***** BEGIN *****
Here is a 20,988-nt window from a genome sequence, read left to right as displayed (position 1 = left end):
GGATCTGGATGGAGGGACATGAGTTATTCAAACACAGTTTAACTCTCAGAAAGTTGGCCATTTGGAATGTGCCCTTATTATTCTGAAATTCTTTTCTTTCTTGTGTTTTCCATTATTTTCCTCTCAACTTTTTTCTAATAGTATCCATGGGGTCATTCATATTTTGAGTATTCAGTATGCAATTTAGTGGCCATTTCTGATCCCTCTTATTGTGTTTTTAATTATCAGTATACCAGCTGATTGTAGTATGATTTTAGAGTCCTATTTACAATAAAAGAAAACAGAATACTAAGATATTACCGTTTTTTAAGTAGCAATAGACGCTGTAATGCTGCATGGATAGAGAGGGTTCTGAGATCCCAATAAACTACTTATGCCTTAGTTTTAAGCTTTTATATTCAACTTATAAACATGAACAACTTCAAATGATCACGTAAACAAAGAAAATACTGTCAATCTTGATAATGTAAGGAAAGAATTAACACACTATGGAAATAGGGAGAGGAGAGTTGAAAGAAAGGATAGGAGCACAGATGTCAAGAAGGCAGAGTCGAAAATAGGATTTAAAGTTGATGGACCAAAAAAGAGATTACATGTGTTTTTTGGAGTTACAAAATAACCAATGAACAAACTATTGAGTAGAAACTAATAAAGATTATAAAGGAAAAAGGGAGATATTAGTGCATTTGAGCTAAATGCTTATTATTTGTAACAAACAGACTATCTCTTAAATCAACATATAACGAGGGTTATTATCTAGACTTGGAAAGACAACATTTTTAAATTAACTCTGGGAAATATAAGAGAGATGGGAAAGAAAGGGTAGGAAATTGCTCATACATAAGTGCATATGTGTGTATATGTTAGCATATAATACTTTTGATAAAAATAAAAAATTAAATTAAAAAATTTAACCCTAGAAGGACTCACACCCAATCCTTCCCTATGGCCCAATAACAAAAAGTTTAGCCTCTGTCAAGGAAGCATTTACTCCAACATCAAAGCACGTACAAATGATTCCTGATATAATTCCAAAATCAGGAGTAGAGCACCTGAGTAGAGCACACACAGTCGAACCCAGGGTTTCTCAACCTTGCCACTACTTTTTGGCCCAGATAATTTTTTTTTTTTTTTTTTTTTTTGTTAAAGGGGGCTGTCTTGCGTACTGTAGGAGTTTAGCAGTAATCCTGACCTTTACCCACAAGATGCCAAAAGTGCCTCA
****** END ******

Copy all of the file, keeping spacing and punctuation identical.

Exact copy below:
Here is a 20,988-nt window from a genome sequence, read left to right as displayed (position 1 = left end):
GGATCTGGATGGAGGGACATGAGTTATTCAAACACAGTTTAACTCTCAGAAAGTTGGCCATTTGGAATGTGCCCTTATTATTCTGAAATTCTTTTCTTTCTTGTGTTTTCCATTATTTTCCTCTCAACTTTTTTCTAATAGTATCCATGGGGTCATTCATATTTTGAGTATTCAGTATGCAATTTAGTGGCCATTTCTGATCCCTCTTATTGTGTTTTTAATTATCAGTATACCAGCTGATTGTAGTATGATTTTAGAGTCCTATTTACAATAAAAGAAAACAGAATACTAAGATATTACCGTTTTTTAAGTAGCAATAGACGCTGTAATGCTGCATGGATAGAGAGGGTTCTGAGATCCCAATAAACTACTTATGCCTTAGTTTTAAGCTTTTATATTCAACTTATAAACATGAACAACTTCAAATGATCACGTAAACAAAGAAAATACTGTCAATCTTGATAATGTAAGGAAAGAATTAACACACTATGGAAATAGGGAGAGGAGAGTTGAAAGAAAGGATAGGAGCACAGATGTCAAGAAGGCAGAGTCGAAAATAGGATTTAAAGTTGATGGACCAAAAAAGAGATTACATGTGTTTTTTGGAGTTACAAAATAACCAATGAACAAACTATTGAGTAGAAACTAATAAAGATTATAAAGGAAAAAGGGAGATATTAGTGCATTTGAGCTAAATGCTTATTATTTGTAACAAACAGACTATCTCTTAAATCAACATATAACGAGGGTTATTATCTAGACTTGGAAAGACAACATTTTTAAATTAACTCTGGGAAATATAAGAGAGATGGGAAAGAAAGGGTAGGAAATTGCTCATACATAAGTGCATATGTGTGTATATGTTAGCATATAATACTTTTGATAAAAATAAAAAATTAAATTAAAAAATTTAACCCTAGAAGGACTCACACCCAATCCTTCCCTATGGCCCAATAACAAAAAGTTTAGCCTCTGTCAAGGAAGCATTTACTCCAACATCAAAGCACGTACAAATGATTCCTGATATAATTCCAAAATCAGGAGTAGAGCACCTGAGTAGAGCACACACAGTCGAACCCAGGGTTTCTCAACCTTGCCACTACTTTTTGGCCCAGATAATTTTTTTTTTTTTTTTTTTTTTTGTTAAAGGGGGCTGTCTTGCGTACTGTAGGAGTTTAGCAGTAATCCTGACCTTTACCCACAAGATGCCAAAAGTGCCTCA